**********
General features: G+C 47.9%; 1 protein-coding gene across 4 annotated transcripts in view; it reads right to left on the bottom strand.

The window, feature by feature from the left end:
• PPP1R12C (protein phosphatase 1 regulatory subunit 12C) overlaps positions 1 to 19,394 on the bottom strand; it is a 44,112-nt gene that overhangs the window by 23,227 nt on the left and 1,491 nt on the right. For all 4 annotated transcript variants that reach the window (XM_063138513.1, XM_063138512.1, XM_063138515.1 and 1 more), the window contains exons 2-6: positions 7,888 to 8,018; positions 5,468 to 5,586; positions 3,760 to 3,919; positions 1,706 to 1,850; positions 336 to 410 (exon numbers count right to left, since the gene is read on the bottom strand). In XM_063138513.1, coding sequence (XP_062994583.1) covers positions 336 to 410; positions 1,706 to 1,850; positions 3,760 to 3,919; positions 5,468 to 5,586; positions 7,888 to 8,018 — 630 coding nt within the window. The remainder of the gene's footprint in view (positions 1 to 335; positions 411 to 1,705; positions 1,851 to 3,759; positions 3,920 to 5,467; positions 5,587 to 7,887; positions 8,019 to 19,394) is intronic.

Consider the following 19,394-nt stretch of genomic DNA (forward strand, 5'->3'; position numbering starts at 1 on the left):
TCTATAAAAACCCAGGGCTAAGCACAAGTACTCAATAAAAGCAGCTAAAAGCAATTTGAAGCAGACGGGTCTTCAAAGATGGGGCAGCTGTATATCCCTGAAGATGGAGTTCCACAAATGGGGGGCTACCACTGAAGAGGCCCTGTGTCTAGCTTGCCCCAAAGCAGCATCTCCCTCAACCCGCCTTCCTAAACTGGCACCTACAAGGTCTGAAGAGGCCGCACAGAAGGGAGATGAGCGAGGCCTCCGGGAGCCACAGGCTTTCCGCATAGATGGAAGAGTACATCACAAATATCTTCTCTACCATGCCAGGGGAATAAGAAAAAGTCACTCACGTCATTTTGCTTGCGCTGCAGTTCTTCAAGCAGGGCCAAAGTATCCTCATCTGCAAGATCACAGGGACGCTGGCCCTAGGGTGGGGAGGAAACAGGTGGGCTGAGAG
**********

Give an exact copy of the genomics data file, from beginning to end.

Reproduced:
General features: G+C 47.9%; 1 protein-coding gene across 4 annotated transcripts in view; it reads right to left on the bottom strand.

The window, feature by feature from the left end:
• PPP1R12C (protein phosphatase 1 regulatory subunit 12C) overlaps positions 1 to 19,394 on the bottom strand; it is a 44,112-nt gene that overhangs the window by 23,227 nt on the left and 1,491 nt on the right. For all 4 annotated transcript variants that reach the window (XM_063138513.1, XM_063138512.1, XM_063138515.1 and 1 more), the window contains exons 2-6: positions 7,888 to 8,018; positions 5,468 to 5,586; positions 3,760 to 3,919; positions 1,706 to 1,850; positions 336 to 410 (exon numbers count right to left, since the gene is read on the bottom strand). In XM_063138513.1, coding sequence (XP_062994583.1) covers positions 336 to 410; positions 1,706 to 1,850; positions 3,760 to 3,919; positions 5,468 to 5,586; positions 7,888 to 8,018 — 630 coding nt within the window. The remainder of the gene's footprint in view (positions 1 to 335; positions 411 to 1,705; positions 1,851 to 3,759; positions 3,920 to 5,467; positions 5,587 to 7,887; positions 8,019 to 19,394) is intronic.

Consider the following 19,394-nt stretch of genomic DNA (forward strand, 5'->3'; position numbering starts at 1 on the left):
TCTATAAAAACCCAGGGCTAAGCACAAGTACTCAATAAAAGCAGCTAAAAGCAATTTGAAGCAGACGGGTCTTCAAAGATGGGGCAGCTGTATATCCCTGAAGATGGAGTTCCACAAATGGGGGGCTACCACTGAAGAGGCCCTGTGTCTAGCTTGCCCCAAAGCAGCATCTCCCTCAACCCGCCTTCCTAAACTGGCACCTACAAGGTCTGAAGAGGCCGCACAGAAGGGAGATGAGCGAGGCCTCCGGGAGCCACAGGCTTTCCGCATAGATGGAAGAGTACATCACAAATATCTTCTCTACCATGCCAGGGGAATAAGAAAAAGTCACTCACGTCATTTTGCTTGCGCTGCAGTTCTTCAAGCAGGGCCAAAGTATCCTCATCTGCAAGATCACAGGGACGCTGGCCCTAGGGTGGGGAGGAAACAGGTGGGCTGAGAG